These 3 Tiny Tweaks to Common Exercises Can Give You Big Results

Sometimes upgrading a classic exercise is as simple as making a tiny tweak in its execution.

Athletes inside the weight room should ask, "Why?"

Why are we doing this lift? Why are we doing this many sets? Why do I do it like this when I saw someone else doing it differently?

These are just some of the many common questions an athlete might ask a coach. "Because we've always done it this way" or "Because this is the way I was taught to do it" are some of the lamest answers to these sort of questions. Why? One, they don't help the athlete actually understand the purpose of what they're doing. And two, it's reflective of a rigid methodology that isn't open to modern changes in sports performance training.

Relating to that, sometimes upgrading a classic exercise is as simple as making a tiny tweak in its execution. These slight tweaks help make the exercise more effective or more appropriate for the athlete. Below are three examples of minor exercise modifications that can produce a big improvement in results.

1. Shrug Your Front Squats

Front Squats are usually an integral piece of the training puzzle, especially in high school college. They're a great progression up from the Goblet Squat and an awesome front-loaded option for those looking to squat heavy without direct spinal loading.

One of the most common cues for the Front Squat is to "keep your elbows up," which is a phenomenal tip. However, sometimes the elbows drop as a result of shoulder position, not elbow position. A heavy Front Squat can cause some slight T-spine flexion, which will then cause an athlete's shoulders to roll slightly forward and their elbows naturally follow suit.

One cue I've found to be effective for fixing this issue is to start each rep with a slight shrug. Now the shoulders elevate and retract prior to each rep, so if you keep that position, you get a nice bonus upper-back activation. If you slightly come out of that position, you go back to a "neutral" position where your elbows are still forward and have yet to drop, simply because they started a little bit higher. The above video shows an example of this cue, which was inspired by STACK expert Tony Gentilcore.

2. Elevate the Ball on Hamstring Curls

My favorite way to use a Stability Ball is for Hamstring Curls, and it's really no contest. This hamstring isolation exercise not only fires up the posterior chain, but presents a total body core challenge, as well.

The biggest mistake I see with the Stability Ball Hamstring Curl is an inability to achieve full hip extension. I've also noticed that athletes who've mastered the basic movement rarely know how to make the exercise more difficult.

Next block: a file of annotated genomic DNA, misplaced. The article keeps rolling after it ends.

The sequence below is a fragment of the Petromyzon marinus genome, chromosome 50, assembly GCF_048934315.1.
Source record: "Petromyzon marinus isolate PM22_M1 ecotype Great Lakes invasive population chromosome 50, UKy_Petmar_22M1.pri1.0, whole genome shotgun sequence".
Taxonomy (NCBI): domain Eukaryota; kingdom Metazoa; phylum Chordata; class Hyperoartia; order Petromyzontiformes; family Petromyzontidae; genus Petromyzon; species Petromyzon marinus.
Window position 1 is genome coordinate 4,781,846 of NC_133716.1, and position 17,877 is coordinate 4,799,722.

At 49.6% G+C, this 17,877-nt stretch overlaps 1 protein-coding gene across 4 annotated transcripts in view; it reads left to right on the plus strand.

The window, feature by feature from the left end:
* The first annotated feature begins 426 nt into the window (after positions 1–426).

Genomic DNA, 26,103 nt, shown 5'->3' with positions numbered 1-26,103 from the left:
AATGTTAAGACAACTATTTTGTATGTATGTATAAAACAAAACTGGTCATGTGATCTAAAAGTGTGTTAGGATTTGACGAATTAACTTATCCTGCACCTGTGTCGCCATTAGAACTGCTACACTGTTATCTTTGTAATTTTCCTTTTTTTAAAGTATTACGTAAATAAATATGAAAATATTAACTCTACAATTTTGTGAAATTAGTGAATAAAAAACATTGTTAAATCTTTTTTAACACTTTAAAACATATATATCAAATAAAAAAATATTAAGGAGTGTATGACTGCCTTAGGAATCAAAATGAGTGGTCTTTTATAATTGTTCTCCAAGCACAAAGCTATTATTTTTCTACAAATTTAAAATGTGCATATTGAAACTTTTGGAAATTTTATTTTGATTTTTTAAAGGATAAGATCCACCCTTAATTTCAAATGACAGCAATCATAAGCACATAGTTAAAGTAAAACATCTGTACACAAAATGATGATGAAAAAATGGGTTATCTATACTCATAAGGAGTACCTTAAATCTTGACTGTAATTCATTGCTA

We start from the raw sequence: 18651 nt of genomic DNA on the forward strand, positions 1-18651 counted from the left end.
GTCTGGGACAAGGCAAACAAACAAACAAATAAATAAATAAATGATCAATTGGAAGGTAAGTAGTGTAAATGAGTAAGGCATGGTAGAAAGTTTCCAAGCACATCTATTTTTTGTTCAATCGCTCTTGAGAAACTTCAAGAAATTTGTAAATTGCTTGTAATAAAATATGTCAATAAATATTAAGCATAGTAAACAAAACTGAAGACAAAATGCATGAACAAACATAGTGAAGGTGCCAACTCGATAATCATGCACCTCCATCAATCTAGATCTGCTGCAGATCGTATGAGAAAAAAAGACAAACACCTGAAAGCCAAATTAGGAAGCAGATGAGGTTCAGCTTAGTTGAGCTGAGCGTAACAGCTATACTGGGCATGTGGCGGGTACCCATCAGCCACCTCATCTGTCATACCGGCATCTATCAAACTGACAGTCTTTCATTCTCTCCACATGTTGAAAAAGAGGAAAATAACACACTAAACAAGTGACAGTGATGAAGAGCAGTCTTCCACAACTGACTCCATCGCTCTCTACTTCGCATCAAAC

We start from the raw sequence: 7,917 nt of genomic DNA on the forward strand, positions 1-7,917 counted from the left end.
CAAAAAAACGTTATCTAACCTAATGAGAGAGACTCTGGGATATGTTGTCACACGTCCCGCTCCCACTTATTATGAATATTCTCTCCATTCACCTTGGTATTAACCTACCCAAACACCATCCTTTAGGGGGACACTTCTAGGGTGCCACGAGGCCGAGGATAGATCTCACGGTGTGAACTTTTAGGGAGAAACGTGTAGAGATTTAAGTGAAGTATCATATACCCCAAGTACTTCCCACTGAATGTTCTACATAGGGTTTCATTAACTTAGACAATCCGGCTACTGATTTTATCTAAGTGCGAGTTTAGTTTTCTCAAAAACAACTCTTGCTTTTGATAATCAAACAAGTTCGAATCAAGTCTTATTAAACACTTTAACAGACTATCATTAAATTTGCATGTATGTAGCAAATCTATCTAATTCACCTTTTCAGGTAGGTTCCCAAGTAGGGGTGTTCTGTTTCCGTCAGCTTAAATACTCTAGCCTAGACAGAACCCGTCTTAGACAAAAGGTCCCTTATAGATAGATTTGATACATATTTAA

I found one tiny tweak that addresses both issues, so it can be used to both teach and progress the exercise. The fix? Elevate the stability ball. Whether it's a small step up riser or a stack of yoga mats, the increased height of the ball will force the athlete to extend more at the hips and give a better isolation, against more tension, for the hammies. Just make sure whatever you use to elevate the ball provides a strong, stable surface for the ball.

If an athlete can't execute the basic Stability Ball Hamstring Curl exercise effectively, drop the reps and have them really focus on the feeling of getting their hips extended via the use of an elevated stability ball. If the athlete has already mastered the basic movement, they can up the reps and make the Elevated Stability Ball Hamstring Curl their new standard moving forward.

3. Sweep Your Rows Low

A simple Dumbbell Row exercise can unlock so many great things for an athlete. I would call the Row a foundational movement pattern, and the Chest-Supported Dumbbell Row is a classic in the weight room.

The issue? A lot of people do not execute the lift to its maximum potential. I like to use Rows to target mid- and upper-back muscles, especially the latissimus dorsi (aka lats.) The lats cover the majority of the back, including everything from the ribs, t-spine and hips. A lot of Rows I see are linear, which is fine in terms of safety, but I feel that a linear motion can sneakily allow lifters to compensate.

Whether it's overworking the upper back and missing out on lats or falling into an anterior glide of the shoulder and working more biceps, I think a linear lifting path on Dumbbell Rows is inefficient for most people.

To fix this, we want to create a more curved motion with the path of the dumbbell during the exercise. This sweeping-style Row allows full motion of the scapula to glide along the rib cage and the concentric contraction now runs more in line with the lats. The path of the Row now mimics the path of the muscle fibers in the lats along the back, which allows for a lot more control in the contraction. It's a subtle change, but one you should be able to feel.

I think these three small tweaks can make a world of difference for athletes of any experience levels. Give them a shot and see if you feel the same way. What works best for some may not work best for all.